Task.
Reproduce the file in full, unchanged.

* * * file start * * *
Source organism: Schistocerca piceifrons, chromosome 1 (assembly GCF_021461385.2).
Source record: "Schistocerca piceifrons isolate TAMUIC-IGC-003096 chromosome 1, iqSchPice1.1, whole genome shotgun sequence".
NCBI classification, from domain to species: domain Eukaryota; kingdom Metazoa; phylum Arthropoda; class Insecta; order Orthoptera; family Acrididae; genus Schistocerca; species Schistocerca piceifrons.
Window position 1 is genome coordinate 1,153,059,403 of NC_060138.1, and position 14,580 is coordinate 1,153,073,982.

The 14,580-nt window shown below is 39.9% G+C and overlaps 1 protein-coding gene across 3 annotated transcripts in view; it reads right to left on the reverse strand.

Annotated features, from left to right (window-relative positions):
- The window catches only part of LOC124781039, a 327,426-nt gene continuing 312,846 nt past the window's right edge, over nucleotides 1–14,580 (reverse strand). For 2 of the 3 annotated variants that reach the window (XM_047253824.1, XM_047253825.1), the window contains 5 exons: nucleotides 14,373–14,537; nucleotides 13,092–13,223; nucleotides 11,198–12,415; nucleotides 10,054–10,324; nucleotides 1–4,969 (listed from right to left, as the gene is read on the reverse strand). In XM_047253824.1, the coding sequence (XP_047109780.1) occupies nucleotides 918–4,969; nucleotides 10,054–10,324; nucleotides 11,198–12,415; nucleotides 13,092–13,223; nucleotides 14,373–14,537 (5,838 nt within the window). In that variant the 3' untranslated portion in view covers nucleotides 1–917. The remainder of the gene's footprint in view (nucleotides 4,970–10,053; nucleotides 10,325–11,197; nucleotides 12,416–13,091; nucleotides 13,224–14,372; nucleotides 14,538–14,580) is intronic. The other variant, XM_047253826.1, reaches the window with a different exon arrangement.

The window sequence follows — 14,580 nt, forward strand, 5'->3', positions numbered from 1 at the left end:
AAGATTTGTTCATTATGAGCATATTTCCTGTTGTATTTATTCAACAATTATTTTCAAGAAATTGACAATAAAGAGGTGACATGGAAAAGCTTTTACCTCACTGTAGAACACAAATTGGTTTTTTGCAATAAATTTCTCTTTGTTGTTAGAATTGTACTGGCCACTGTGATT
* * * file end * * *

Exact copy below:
Source organism: Schistocerca piceifrons, chromosome 1 (assembly GCF_021461385.2).
Source record: "Schistocerca piceifrons isolate TAMUIC-IGC-003096 chromosome 1, iqSchPice1.1, whole genome shotgun sequence".
NCBI classification, from domain to species: domain Eukaryota; kingdom Metazoa; phylum Arthropoda; class Insecta; order Orthoptera; family Acrididae; genus Schistocerca; species Schistocerca piceifrons.
Window position 1 is genome coordinate 1,153,059,403 of NC_060138.1, and position 14,580 is coordinate 1,153,073,982.

The 14,580-nt window shown below is 39.9% G+C and overlaps 1 protein-coding gene across 3 annotated transcripts in view; it reads right to left on the reverse strand.

Annotated features, from left to right (window-relative positions):
- The window catches only part of LOC124781039, a 327,426-nt gene continuing 312,846 nt past the window's right edge, over nucleotides 1–14,580 (reverse strand). For 2 of the 3 annotated variants that reach the window (XM_047253824.1, XM_047253825.1), the window contains 5 exons: nucleotides 14,373–14,537; nucleotides 13,092–13,223; nucleotides 11,198–12,415; nucleotides 10,054–10,324; nucleotides 1–4,969 (listed from right to left, as the gene is read on the reverse strand). In XM_047253824.1, the coding sequence (XP_047109780.1) occupies nucleotides 918–4,969; nucleotides 10,054–10,324; nucleotides 11,198–12,415; nucleotides 13,092–13,223; nucleotides 14,373–14,537 (5,838 nt within the window). In that variant the 3' untranslated portion in view covers nucleotides 1–917. The remainder of the gene's footprint in view (nucleotides 4,970–10,053; nucleotides 10,325–11,197; nucleotides 12,416–13,091; nucleotides 13,224–14,372; nucleotides 14,538–14,580) is intronic. The other variant, XM_047253826.1, reaches the window with a different exon arrangement.

The window sequence follows — 14,580 nt, forward strand, 5'->3', positions numbered from 1 at the left end:
AAGATTTGTTCATTATGAGCATATTTCCTGTTGTATTTATTCAACAATTATTTTCAAGAAATTGACAATAAAGAGGTGACATGGAAAAGCTTTTACCTCACTGTAGAACACAAATTGGTTTTTTGCAATAAATTTCTCTTTGTTGTTAGAATTGTACTGGCCACTGTGATT